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S.C. health and human services director tours MinuteClinic location

BY Alaric DeArment

COLUMBIA, S.C. — A MinuteClinic location at a CVS store in downtown Columbia, S.C., got a visit from one of the state’s top health officials recently.

South Carolina state Department of Health and Human Services director Tony Keck got a tour of the clinic from Andrew Sussman, president of MinuteClinic and SVP and associate chief medical officer of CVS Caremark. Keck helped initiate a plan to include MinuteClinic as a provider of care in order to increase access for Medicaid recipients and to make South Carolina a model in retail health; MinuteClinic accepts all South Carolina Medicaid plans.

"While we urge beneficiaries to call or visit their primary care physician first, we understand that for many of our working parents, minor medical treatment may be necessary to access when these offices are closed," Keck said. "Expanding Medicaid coverage to CVS MinuteClinic adds accessibility and flexibility for our beneficiaries to receive immediate medical treatment, thereby strengthening our commitment to delivering increasingly high-quality care for our citizens."

MinuteClinic’s first Columbia location opened in 2008, and the company has since expanded to include clinics in the Greenville-Spartanburg, Charleston and Myrtle Beach areas of the state.


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Arm & Hammer releases line of air care products

BY Jason Owen

BEVERLY HILLS, Calif. — World Care Products, a manufacturer and marketer of air care products, has teamed up with Church & Dwight as a licensee of the Arm & Hammer Brand for its new air care category.

New Arm & Hammer air care products are available in a variety of formats and fragrances to meet the consumers’ needs. The Arm & Hammer branded products will include two different aerosol spray formats, solid gel cone, gel beads, two different scented candle formats, plug-in scented oil and decor scent gel refill, all available in five different scents.

 

"Our team at World Care Products is thrilled to be the distributor and licensee of such a well-known and respected brand as Arm & Hammer and believe that our odor neutralizing & fragrance technology capabilities combined with Church & Dwight’s trusted & innovative approach to the marketplace is a winning position for our consumers," said a company representative. "Our introduction of Arm & Hammer in the air care market is consistent with Church & Dwight’s mission to provide their customers with innovative products that integrate technology and convenience with sophisticated design at a value price"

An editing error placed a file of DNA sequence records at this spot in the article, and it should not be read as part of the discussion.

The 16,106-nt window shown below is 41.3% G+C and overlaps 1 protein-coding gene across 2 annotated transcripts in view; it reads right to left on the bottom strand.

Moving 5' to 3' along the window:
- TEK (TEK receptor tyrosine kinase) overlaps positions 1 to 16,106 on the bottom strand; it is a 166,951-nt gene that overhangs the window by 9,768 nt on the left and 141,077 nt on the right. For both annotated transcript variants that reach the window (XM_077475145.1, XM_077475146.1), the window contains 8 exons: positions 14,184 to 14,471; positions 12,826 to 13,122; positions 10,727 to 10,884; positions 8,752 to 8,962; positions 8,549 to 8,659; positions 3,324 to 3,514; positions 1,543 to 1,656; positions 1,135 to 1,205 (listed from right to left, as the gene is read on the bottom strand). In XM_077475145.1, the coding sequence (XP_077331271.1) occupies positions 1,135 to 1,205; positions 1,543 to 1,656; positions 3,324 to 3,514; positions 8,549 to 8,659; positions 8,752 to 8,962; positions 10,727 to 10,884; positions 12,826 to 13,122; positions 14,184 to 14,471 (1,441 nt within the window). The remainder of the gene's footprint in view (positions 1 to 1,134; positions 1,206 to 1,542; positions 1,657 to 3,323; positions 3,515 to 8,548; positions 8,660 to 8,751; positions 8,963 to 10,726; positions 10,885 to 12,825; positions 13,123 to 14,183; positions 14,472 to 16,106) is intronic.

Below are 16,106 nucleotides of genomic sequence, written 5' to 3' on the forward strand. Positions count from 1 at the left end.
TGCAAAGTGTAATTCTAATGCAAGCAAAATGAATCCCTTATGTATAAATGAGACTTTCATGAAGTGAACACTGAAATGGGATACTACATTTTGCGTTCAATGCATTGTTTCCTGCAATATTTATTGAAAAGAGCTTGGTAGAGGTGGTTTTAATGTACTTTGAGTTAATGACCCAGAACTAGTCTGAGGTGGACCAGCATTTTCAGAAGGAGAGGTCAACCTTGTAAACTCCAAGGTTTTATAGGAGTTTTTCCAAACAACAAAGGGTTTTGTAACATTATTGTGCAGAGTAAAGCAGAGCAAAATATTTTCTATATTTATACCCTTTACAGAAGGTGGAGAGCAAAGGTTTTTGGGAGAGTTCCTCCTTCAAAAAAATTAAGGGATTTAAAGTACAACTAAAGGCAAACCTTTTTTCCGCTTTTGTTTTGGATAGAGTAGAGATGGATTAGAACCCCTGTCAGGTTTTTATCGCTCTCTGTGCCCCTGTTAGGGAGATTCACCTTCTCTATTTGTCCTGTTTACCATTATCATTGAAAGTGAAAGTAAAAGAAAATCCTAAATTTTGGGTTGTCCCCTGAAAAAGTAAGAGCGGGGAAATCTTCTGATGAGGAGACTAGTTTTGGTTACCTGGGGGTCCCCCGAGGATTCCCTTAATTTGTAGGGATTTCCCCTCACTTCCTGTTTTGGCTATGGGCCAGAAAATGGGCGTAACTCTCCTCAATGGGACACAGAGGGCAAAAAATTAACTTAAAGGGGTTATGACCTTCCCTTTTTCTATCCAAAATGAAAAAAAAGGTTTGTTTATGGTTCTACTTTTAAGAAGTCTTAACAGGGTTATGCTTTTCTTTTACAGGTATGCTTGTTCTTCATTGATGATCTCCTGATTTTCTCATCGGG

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Healthcare organizations can take better advantage of customer reviews, study finds

BY Alaric DeArment

NEW YORK — More Americans are looking for reviews and ratings to guide their healthcare decision-making as they spend more of their own money on health care, but they’re not finding what they need, according to a new report by PwC.

In the report, "Scoring Healthcare: Navigating Customer Experience Ratings," PwC’s Health Research Institute found in a survey that 48% of respondents said they had read healthcare reviews, and among those, 68% said they had used the information to select a doctor, hospital or — to a lesser extent — pharmacy, drug, medical device or health plan, but only 24% had written a review.

"Healthcare organizations are increasingly operating in a world in which the voice of the consumer impacts the bottom line and where customer experience is now a matter of dollars and cents," PwC U.S. health industries leader Kelly Barnes said. "As consumerism in health care gains steam, customer feedback has become a determining factor in the success of health organizations. Ratings connect consumers’ experience to quality, and quality connects to financial performance, market share and reputation."

Still, the report did not find the level of consumer engagement and participation in health care that’s seen in entertainment and retail. Instead of a single, trusted, independent rating system, consumers are turning to Facebook, Yelp and Consumer Reports. At the same time, retailers and other consumer-focused industries are starting to apply their expertise to market health-related products and services more effectively, the report found.

"Consumers are looking for easy-to-understand information from sources they can trust," Barnes said. "They care most about the physician-patient relationship, what to do after a hospital visit and how to obtain smooth service from their health plan."

 

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